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Why is it, if you take the integral of sec^2(x) from 0 to pi, my calculator returns "infinity" as the answer, but according to the second fundamental theorem of calculus, I got 0 with my own work.

I integrated sec^2(x) to get tan(x), then evaluated at a, and b, and took the difference: tan(pi) - tan(0) = 0

I would love to understand how infinity is an answer that my "math tool" got.

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  • $\begingroup$ What's $\cos(\pi/2)$? $\endgroup$ – Mhenni Benghorbal Feb 20 '14 at 4:25
  • $\begingroup$ You made the mistake of assuming the hypothesis of the Fundamental Theorem was satisfied for $\sec^2x$. Remember that the Fundamental Theorem works only for functions that are continuous on the interval $(a,b)$. Your error is exactly analogous to computing $\int_{-1}^1\frac{1}{x}=\ln|1|-\ln|-1|=0$. $\endgroup$ – symplectomorphic Feb 20 '14 at 4:42
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$sec^{2}(x)$ = $\frac{1}{cos^2(x)}$ As $x$ goes from 0 to $\frac{\pi}{2}$ what happends? Well, think about this: $cos(\frac{\pi}{2})=0$. As we approach $\frac{\pi}{2}$ from either side, we have $\frac{1}{cos^2(x)} \rightarrow \infty$. Then, if you think of the integral as measuring the area under the curve, you see why this integral goes to $\infty$.

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  • $\begingroup$ I cannot upvote all the responses because my account forbids me. Great explanation! Forgot about the asymptote at pi/2. $\endgroup$ – Matt Feb 20 '14 at 4:42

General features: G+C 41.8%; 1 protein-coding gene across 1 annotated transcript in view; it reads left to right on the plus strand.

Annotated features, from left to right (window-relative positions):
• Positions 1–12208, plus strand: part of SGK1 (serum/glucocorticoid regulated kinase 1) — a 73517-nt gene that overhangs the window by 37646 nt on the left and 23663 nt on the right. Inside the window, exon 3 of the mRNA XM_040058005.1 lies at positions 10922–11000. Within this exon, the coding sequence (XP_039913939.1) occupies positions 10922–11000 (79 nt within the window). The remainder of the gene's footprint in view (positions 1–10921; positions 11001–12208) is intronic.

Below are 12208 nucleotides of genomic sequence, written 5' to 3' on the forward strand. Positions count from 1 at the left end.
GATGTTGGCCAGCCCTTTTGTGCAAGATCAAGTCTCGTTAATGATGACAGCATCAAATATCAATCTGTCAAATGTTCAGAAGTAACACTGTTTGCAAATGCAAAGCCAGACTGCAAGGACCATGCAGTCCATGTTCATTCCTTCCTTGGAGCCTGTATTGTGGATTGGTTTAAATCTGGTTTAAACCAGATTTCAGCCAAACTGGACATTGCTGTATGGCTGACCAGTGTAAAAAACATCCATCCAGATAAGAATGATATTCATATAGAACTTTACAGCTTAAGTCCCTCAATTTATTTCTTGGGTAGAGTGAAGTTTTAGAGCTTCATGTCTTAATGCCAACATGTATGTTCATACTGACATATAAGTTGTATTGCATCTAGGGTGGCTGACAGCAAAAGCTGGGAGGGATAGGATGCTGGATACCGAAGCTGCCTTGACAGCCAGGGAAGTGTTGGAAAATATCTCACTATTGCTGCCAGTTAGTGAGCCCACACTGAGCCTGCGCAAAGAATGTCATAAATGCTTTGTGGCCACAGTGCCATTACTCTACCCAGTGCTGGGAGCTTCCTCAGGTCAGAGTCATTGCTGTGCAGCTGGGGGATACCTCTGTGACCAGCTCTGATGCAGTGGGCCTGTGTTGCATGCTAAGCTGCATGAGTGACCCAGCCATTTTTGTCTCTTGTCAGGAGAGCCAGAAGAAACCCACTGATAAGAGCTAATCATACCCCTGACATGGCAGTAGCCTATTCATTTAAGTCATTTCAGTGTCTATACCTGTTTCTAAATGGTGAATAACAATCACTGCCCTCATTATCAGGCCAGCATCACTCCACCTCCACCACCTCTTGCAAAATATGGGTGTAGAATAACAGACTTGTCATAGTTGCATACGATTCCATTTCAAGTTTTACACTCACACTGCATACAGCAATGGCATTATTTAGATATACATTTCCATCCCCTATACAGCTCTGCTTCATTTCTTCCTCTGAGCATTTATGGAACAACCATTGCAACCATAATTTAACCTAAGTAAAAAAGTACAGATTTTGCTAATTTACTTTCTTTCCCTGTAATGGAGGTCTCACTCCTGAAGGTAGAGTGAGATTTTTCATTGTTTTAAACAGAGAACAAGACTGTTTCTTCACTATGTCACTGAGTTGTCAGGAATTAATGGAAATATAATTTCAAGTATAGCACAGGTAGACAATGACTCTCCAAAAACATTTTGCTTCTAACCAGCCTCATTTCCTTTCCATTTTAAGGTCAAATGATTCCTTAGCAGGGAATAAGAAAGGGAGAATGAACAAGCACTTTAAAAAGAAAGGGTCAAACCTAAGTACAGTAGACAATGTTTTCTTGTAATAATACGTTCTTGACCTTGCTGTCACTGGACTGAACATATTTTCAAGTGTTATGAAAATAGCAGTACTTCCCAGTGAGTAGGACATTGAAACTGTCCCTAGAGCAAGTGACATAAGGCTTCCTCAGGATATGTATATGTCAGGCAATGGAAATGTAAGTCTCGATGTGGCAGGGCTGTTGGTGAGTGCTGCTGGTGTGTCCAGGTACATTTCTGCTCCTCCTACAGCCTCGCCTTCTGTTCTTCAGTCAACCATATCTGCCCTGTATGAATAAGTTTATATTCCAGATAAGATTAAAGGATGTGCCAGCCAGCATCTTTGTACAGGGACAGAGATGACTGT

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Hint

As you correctly found, the antiderivative of $\sec ^2(x)$ is $\tan (x)$. If the bounds of integration are $0$ and $a$, the value of the integral is $\tan (a)$ which means that the results approached infinity when $a$ approached $\pi/2$.

I am sure that you can take from here.

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You can't really take the integral on $[0,\pi/2]$ since $\sec^2x=1/\cos^2 x$ is discontinuous at $\pi/2$. So what we really want is $$ \lim_{\theta\to\pi/2^-}\int_0^{\theta}\sec^2x\,dx+\lim_{\psi\to\pi/2^+}\int_{\psi}^\pi\sec^2x\,dx. $$ We have to split the integral up around the singularity. In this case, we have $$ \lim_{\theta\to\pi/2^-}\int_0^{\theta}\sec^2x\,dx=\lim_{\theta\to\pi/2^-}\tan x\big|^\theta_0=\lim_{\theta\to\pi/2^-}\tan\theta=\infty\\ \lim_{\psi\to\pi/2^+}\int_{\psi}^\pi\sec^2x\,dx=\lim_{\psi\to\pi/2^+}\tan x\big|_\psi^\pi=\infty. $$ So the while the integral as you put it doesn't really work, this should approximate what your calculator is working out.

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